1. Exploring the gap between
interaction and institutional orders
in Pragmatic Web Design
Department of Communication
Ever more designed support for communication
Increasing capacity to design support
Yet, the tacit dimension of communication still plays a role
With what consequence?
With what design opportunities?
Illustrate ways tacit, often unintentional aspects
of interaction & communication shape what
Map the pragmatic terrain between intentional
design of communication support and
4. Orienting Concept
Institutional Talk = ‐> Interest of pragmatic web practice
. . . to improve “the quality and legitimacy
Goal Orientation for Interaction
of collaborative, goal oriented
Constraints on Interaction discourses in communities” through
design and use of web‐based
Preferred Patterns for Reasoningg
Evident in . . .
Turn Taking Procedures
The interaction order is not easily or
Turn Types readily tamed
Discourse typically takes on a life of
Institutions for talk aim to put ordinary its own
interaction and reasoning to some
purposeful, productive end
5. Airline Crew Decision‐Making
6. Example 2.1 Indirectness in Airline Crews
Copilot: Look how the ice is just hanging on his, ah, back, back there, see
Captain: Side there
Copilot: See all those icicles on the back there and everything?
Copilot: Boy this is a this is a losing battle here on trying to de‐ice those
things, it (gives) you a false feeling of security, that’s all that does.
Examples taken from Tannen 1994
7. Example 2.1 Indirectness in Airline Crews
Copilot: Let’s check these tops again since we been setting here
Captain: I think we get to go here in a minute.
Copilot: That don’t seem right, does it? (3 second pause). Ah,
that’s not right. (2 second‐pause) (Well). . .
Captain: Yes, it is, there’s eighty.
Copilot: Naw, I don’t think that’s right. (7 second pause). Ah,
p , g( p ) ,
maybe it is.
Captain: Hundred and twenty.
Copilot: I don’t know
Examples taken from Tannen 1994
8. Example 2.1 Indirectness in Airline Crews
• Prevalence of Indirection
e a e ce o d ect o
– Easier to be misunderstood or ignored
• ‘Be Direct’ is no solution
– Recognized and interpreted differently
– Safest rated crews, rated highest in indirection
• Indirection is a Relational Issue
– Cockpit not just about representing a state of affairs
– Moves must be situated within ongoing context of
relational expectations and activity
Despite intensive information & communication
environment the pilots’ attention to the
relational dimension shaped the possibilities
for expressing and managing differences of
10. Dispute Mediation
i di i
11. Example 2.2 Digression in Dispute Mediation
p g p
398 W: I still have my basic feelings, that maybe at some point, something like this
could be worked out but I don’t, feel at this time
[ Isn’t this kind of a method, uh I‐aren’t you basic
399 H: , y
feelings ((Pause)) basically trying to punish me, as opposed to what the
children ((Pause)) (that’s all)
[ No it’s not trying to punish ]
400 W: not
you ((Pause)) I am not trying to punish y at all I, think you, I’d be punishing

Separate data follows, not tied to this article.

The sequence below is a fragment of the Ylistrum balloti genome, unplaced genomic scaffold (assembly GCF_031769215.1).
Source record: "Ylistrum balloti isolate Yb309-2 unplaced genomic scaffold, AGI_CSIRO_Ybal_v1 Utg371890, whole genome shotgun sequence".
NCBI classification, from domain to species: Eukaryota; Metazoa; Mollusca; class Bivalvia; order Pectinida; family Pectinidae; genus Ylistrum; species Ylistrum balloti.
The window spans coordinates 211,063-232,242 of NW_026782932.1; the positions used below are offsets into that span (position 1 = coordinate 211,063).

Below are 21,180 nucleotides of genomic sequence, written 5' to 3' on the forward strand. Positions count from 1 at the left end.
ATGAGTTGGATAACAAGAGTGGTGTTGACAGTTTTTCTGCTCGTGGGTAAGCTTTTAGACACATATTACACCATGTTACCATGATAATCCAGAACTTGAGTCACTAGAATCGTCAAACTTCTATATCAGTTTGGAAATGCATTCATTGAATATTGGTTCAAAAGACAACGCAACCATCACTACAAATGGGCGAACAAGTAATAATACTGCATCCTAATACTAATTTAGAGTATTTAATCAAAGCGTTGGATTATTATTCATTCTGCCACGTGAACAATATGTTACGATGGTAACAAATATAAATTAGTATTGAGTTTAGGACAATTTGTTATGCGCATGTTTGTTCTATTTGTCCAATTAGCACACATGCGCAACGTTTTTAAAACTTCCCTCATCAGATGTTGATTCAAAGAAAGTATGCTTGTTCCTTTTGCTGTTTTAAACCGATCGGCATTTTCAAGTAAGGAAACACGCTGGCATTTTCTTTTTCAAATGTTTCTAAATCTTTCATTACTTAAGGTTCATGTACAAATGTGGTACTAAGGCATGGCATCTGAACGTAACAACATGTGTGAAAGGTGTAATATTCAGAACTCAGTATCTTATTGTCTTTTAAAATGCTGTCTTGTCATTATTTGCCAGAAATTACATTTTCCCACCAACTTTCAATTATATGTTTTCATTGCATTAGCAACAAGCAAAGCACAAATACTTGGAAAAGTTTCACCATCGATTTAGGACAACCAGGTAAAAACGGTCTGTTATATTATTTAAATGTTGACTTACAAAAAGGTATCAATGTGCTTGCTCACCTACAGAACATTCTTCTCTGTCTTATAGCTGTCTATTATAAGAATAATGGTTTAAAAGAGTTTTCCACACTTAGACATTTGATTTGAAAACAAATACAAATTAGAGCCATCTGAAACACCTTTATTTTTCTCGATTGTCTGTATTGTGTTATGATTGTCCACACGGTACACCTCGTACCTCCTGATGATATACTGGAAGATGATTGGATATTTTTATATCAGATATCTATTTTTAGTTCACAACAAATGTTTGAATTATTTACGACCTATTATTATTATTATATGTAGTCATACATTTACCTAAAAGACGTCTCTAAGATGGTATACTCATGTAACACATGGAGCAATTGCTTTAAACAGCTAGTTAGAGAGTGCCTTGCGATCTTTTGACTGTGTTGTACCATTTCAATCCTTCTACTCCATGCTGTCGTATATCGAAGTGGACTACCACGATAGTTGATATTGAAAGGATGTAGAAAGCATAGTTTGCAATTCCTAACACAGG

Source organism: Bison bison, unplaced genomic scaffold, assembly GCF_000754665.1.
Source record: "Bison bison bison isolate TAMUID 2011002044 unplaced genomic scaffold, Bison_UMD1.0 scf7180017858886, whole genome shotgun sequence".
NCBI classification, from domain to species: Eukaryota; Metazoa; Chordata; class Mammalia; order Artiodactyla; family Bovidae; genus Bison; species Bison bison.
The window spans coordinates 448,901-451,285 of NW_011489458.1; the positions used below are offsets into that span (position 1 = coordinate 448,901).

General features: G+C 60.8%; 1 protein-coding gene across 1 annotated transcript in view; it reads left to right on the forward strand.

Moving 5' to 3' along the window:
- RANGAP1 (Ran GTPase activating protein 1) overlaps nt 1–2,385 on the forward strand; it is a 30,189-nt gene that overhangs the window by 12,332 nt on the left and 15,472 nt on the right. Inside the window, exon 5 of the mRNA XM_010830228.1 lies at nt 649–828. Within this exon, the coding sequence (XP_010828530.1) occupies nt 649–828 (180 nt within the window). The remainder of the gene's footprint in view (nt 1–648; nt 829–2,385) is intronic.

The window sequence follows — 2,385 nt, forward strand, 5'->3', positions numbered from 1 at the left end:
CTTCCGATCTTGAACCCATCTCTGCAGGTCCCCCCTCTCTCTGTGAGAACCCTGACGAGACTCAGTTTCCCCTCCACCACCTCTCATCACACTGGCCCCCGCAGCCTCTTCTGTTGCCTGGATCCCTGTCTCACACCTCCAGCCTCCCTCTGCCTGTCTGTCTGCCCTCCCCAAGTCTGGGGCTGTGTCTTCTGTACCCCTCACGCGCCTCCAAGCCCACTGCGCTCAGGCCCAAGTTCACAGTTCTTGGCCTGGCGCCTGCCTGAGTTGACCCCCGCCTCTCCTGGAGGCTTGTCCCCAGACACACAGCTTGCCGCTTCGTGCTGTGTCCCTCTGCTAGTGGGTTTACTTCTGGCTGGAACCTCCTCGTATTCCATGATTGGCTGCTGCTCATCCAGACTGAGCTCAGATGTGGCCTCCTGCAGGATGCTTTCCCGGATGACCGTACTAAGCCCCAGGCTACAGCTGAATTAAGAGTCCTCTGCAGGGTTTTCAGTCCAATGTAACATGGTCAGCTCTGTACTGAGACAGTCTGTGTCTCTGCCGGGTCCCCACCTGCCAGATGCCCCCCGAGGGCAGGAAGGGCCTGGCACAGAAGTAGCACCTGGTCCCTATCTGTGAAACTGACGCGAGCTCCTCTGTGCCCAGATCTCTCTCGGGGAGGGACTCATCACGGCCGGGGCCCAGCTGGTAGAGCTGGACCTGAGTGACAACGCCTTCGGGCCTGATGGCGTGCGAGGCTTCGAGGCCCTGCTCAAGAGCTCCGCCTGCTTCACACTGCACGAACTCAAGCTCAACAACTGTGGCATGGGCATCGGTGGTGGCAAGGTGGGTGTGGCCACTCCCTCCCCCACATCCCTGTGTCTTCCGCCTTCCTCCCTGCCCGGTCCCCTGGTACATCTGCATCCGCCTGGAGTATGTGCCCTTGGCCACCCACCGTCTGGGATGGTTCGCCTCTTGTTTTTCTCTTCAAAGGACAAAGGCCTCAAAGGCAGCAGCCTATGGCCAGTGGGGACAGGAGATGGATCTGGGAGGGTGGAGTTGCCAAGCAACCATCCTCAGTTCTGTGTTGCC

)) yg p you , y, p g
myself by going with something like this at this time=
402 W: Number one I know your involvement with the children ((Pause)) and how
you have stated in the past you would be involved and you would do certain
things and then you do not
403 H: Like what
404 W: Like homework schoolwork ((Pause)) Also too, I do not feel that you’re
mentally stable at this point in your life
405 H: I don’t feel you’re mentally stable either
406 W: Okay ((Pause)) um, so maybe we should go for the psychiatric
examinations ((Pause)) I’m more inclined to do that I’ve asked John to go to
counseling f years, and h ’ refused I h
l for d he’s f d have b been in counseling
12. 414 W: =No, we went to Dr. H( ) for Michael
[That’s not what I’m talking about, I’m talking about I’m talking about
the psychiatrist on ( ) Boulevard who we went to on two occasions and you just said I don’t
Boulevard, to, said, don t
agree with what this guy is saying so we’re not going back
[Oh okay] I know who you’re talking about sure
417 H: Okay
418 W: Then, I went to a different one, and I wanted to go to=
420 W: =a different one
[Yeah]because he didn’t agree with you that’ why
you didn’t want to go there, that’s the whole problem=
422 W: =No, no I’ve got other feedback from other
[How about Dr.
424 W: How ‘bout Dr. Frankel
[We stopped] going to Dr. Frankel because you didn’t like what he was saying to us
426 W: John, we, you were the one who stopped going, you were the one who said that we should
stop Michael from going to Dr Frankel because you saw no progress being made
427 H: That’s right, I saw no progress being made but you didn’t want to go to him because he started
asking about your background and you thought that was irrelevant 12
428 W: No I didn’t (Example taken from Jacobs & Jackson 1992)
Despite procedures and specialized roles,
disputants abandoned the development of the
argumentative potential of their contributions
in their responses to each other
14. Relational & Actional
Institutional aims for interaction are undermined by
Relational shapes possibilities for expressing and
managing differences of opinion s
Actional shapes possibilities for finding
15. Technological Designs for Communication
Generic Tools (e.g., threaded discussion, chat)
Neutral to interaction
Form of interactivity and communication quality left to users
Yet implicit design for interaction –
Tools highlight some aspects of making moves in interaction and
leave other aspects unmarked
Technologically Institutionalized Interaction Formats